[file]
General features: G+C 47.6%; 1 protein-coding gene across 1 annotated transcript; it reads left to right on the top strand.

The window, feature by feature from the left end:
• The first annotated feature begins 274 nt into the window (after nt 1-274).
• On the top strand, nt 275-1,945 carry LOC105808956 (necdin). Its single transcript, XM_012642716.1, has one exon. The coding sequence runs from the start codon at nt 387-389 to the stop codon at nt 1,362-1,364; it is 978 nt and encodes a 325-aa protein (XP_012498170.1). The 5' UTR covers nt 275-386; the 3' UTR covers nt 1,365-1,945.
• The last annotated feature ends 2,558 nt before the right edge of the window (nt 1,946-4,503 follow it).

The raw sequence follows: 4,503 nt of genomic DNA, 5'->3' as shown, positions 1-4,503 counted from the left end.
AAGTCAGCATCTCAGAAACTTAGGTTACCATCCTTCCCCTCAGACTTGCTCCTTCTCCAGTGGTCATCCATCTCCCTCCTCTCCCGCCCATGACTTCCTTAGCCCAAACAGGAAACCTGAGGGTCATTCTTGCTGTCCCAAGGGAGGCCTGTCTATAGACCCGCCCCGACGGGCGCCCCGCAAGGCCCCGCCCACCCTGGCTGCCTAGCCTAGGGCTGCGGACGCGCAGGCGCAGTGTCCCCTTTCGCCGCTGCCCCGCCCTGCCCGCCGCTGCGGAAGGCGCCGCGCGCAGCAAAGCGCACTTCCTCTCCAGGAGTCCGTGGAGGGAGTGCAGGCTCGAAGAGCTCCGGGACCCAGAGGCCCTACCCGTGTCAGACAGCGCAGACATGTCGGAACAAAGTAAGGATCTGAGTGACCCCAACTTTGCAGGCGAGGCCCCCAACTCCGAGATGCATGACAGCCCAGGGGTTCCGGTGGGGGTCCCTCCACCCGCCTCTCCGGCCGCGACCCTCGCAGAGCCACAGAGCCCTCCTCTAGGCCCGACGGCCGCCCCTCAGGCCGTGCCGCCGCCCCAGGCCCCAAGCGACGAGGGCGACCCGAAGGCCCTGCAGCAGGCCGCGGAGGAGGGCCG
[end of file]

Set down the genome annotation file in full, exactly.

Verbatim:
General features: G+C 47.6%; 1 protein-coding gene across 1 annotated transcript; it reads left to right on the top strand.

The window, feature by feature from the left end:
• The first annotated feature begins 274 nt into the window (after nt 1-274).
• On the top strand, nt 275-1,945 carry LOC105808956 (necdin). Its single transcript, XM_012642716.1, has one exon. The coding sequence runs from the start codon at nt 387-389 to the stop codon at nt 1,362-1,364; it is 978 nt and encodes a 325-aa protein (XP_012498170.1). The 5' UTR covers nt 275-386; the 3' UTR covers nt 1,365-1,945.
• The last annotated feature ends 2,558 nt before the right edge of the window (nt 1,946-4,503 follow it).

The raw sequence follows: 4,503 nt of genomic DNA, 5'->3' as shown, positions 1-4,503 counted from the left end.
AAGTCAGCATCTCAGAAACTTAGGTTACCATCCTTCCCCTCAGACTTGCTCCTTCTCCAGTGGTCATCCATCTCCCTCCTCTCCCGCCCATGACTTCCTTAGCCCAAACAGGAAACCTGAGGGTCATTCTTGCTGTCCCAAGGGAGGCCTGTCTATAGACCCGCCCCGACGGGCGCCCCGCAAGGCCCCGCCCACCCTGGCTGCCTAGCCTAGGGCTGCGGACGCGCAGGCGCAGTGTCCCCTTTCGCCGCTGCCCCGCCCTGCCCGCCGCTGCGGAAGGCGCCGCGCGCAGCAAAGCGCACTTCCTCTCCAGGAGTCCGTGGAGGGAGTGCAGGCTCGAAGAGCTCCGGGACCCAGAGGCCCTACCCGTGTCAGACAGCGCAGACATGTCGGAACAAAGTAAGGATCTGAGTGACCCCAACTTTGCAGGCGAGGCCCCCAACTCCGAGATGCATGACAGCCCAGGGGTTCCGGTGGGGGTCCCTCCACCCGCCTCTCCGGCCGCGACCCTCGCAGAGCCACAGAGCCCTCCTCTAGGCCCGACGGCCGCCCCTCAGGCCGTGCCGCCGCCCCAGGCCCCAAGCGACGAGGGCGACCCGAAGGCCCTGCAGCAGGCCGCGGAGGAGGGCCG